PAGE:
Jonas Jonasson’s novels are hard to miss in Sweden, with their striking and consistent titles and cover designs. Yet at the same time they’re nearly invisible, fading into the background, precisely because they’re everywhere: the books that everyone’s read, to the point where it feels not at all urgent because at this point you’ll pick it up via cultural osmosis. So I never gave much thought to Hundraåringen beyond rescuing it from the junk pile at a friend’s apartment just to have it around—just in case—but promptly forgot about it, except to periodically confuse it with A Man Called Ove. What finally got me to pick it up was 1) a personal recommendation from a friend and 2) its appearance as Sweden’s entry in the EuroVision book contest.
“Finally, we’re releasing more than Nordic noir into the world,” I thought.
An SFI classmate years ago described Hundraåringen to me as “a Swedish Forrest Gump” and that just about covers it: 100-year-old Allan, as the title suggests, climbs out the window of his room at the senior home on the morning of his birthday because he’s just utterly fed up with living there. (If I’m reading later subtext correctly, it’s more an act of depression than adventure.) Things start happening as soon as he encounters a young man with a suitcase at the nearest bus station, and the adventure afterwards is interspersed with his life story, which is filled with some of the most significant events and people of the twentieth century. There Allan is in the margins of the Spanish civil war, the development of the atomic bomb, the downfall of the Soviet Union, and on and on it goes. Throughout all of this, Allan is phlegmatic and unflappable, escaping from political prisons and dispatching would-be criminals with fatalistic indifference.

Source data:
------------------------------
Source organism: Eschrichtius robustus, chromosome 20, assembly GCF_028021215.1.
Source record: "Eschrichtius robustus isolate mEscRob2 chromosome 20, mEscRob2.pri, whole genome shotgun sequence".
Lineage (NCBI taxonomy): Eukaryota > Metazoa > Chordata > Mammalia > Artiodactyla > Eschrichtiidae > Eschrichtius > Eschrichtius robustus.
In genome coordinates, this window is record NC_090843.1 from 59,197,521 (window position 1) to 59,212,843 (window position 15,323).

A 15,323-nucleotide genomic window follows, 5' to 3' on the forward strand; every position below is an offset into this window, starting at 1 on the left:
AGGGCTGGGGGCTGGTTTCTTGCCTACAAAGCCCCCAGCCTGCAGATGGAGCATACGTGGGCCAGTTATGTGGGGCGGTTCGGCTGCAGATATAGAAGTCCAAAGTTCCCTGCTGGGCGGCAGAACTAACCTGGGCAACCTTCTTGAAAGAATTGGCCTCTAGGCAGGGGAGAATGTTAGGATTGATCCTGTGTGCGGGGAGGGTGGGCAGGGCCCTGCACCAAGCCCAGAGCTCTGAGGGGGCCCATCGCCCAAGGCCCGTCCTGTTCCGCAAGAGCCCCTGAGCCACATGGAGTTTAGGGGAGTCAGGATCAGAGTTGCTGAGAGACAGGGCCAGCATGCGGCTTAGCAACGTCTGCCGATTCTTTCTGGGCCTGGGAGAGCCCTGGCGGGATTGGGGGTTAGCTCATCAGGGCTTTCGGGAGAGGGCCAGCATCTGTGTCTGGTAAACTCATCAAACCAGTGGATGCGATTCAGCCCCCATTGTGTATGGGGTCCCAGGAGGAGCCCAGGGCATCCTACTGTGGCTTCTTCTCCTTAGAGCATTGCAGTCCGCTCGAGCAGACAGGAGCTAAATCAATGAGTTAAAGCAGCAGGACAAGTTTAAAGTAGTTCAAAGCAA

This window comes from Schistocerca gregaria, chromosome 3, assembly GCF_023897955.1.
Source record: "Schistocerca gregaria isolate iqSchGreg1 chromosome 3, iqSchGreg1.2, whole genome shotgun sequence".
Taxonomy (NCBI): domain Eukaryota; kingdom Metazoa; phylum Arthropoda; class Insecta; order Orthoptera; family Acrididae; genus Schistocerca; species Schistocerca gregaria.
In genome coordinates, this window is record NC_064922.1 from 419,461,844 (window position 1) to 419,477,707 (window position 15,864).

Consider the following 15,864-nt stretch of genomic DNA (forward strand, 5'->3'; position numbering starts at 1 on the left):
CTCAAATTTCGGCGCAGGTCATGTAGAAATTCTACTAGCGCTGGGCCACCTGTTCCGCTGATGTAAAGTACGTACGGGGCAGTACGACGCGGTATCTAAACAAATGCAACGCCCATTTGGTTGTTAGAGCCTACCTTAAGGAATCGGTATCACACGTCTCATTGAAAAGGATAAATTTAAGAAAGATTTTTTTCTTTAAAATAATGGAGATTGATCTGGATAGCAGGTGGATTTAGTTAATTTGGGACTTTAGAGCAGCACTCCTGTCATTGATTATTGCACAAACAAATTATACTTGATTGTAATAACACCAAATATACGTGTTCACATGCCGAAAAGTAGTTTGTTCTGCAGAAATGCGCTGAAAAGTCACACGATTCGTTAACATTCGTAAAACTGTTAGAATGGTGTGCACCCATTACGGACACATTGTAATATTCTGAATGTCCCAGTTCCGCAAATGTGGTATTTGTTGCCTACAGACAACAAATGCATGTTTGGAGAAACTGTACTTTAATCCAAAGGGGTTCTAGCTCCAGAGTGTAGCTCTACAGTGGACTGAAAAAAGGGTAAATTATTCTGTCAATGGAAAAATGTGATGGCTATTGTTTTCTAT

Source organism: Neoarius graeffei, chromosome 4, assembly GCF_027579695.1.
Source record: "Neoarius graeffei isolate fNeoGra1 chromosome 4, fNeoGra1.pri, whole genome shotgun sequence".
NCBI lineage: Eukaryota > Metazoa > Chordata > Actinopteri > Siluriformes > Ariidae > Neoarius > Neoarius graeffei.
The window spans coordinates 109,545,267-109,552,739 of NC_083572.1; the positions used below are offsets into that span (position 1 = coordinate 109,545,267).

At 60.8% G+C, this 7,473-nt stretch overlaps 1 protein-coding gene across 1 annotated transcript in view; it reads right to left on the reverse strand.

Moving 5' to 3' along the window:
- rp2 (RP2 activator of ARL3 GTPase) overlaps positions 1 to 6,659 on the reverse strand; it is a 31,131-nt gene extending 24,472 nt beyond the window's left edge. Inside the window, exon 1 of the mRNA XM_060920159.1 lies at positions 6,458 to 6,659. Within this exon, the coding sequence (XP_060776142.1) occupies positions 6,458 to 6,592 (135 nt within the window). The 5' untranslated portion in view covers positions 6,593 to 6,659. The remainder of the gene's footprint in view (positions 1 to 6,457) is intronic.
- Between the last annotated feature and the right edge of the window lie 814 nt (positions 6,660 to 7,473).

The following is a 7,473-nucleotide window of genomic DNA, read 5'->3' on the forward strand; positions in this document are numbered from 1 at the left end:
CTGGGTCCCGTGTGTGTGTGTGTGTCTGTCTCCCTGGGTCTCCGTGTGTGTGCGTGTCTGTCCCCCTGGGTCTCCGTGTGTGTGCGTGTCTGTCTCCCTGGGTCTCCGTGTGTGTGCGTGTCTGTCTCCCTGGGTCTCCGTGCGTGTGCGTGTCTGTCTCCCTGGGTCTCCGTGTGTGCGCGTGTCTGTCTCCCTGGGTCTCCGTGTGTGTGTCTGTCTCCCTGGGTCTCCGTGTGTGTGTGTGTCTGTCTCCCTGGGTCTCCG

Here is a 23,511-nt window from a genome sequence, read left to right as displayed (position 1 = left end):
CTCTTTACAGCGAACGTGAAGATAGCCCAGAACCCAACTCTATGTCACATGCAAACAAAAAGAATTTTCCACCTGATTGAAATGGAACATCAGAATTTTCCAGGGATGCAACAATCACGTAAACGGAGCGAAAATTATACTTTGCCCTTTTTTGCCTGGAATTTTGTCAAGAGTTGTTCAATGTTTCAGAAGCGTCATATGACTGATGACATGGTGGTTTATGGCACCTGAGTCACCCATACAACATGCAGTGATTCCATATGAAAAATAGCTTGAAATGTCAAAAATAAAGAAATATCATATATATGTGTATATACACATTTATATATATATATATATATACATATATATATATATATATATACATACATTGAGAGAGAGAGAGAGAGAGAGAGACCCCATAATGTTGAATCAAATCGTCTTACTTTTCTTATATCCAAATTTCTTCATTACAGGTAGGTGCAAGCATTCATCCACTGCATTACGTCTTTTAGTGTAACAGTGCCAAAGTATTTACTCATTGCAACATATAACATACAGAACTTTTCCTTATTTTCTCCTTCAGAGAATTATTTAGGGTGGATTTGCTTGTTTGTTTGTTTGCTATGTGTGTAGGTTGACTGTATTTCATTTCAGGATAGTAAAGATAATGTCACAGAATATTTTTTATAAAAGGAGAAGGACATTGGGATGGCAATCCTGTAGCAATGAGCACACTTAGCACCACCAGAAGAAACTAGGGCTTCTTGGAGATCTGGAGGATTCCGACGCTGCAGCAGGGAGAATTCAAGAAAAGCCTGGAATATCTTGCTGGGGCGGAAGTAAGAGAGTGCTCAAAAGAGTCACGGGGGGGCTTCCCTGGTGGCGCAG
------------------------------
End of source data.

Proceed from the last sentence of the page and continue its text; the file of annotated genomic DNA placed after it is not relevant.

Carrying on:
Jonasson is careful—or thorough, maybe, is the better word?—to make use of every detail so that simple gags become essential plot elements. These moments would fall flat in a more serious or melodramatic story, and feel like deus ex machina, but because the whole story is farcical from beginning to end it instead becomes just a more elaborate joke, elevated from physical comedy to long-form setup and payoff.
From a translation perspective there are a couple words and jokes that I’m curious to see handled in English, so of course now I have to read it again in English. But by all accounts it seems to land well with English speaking readers.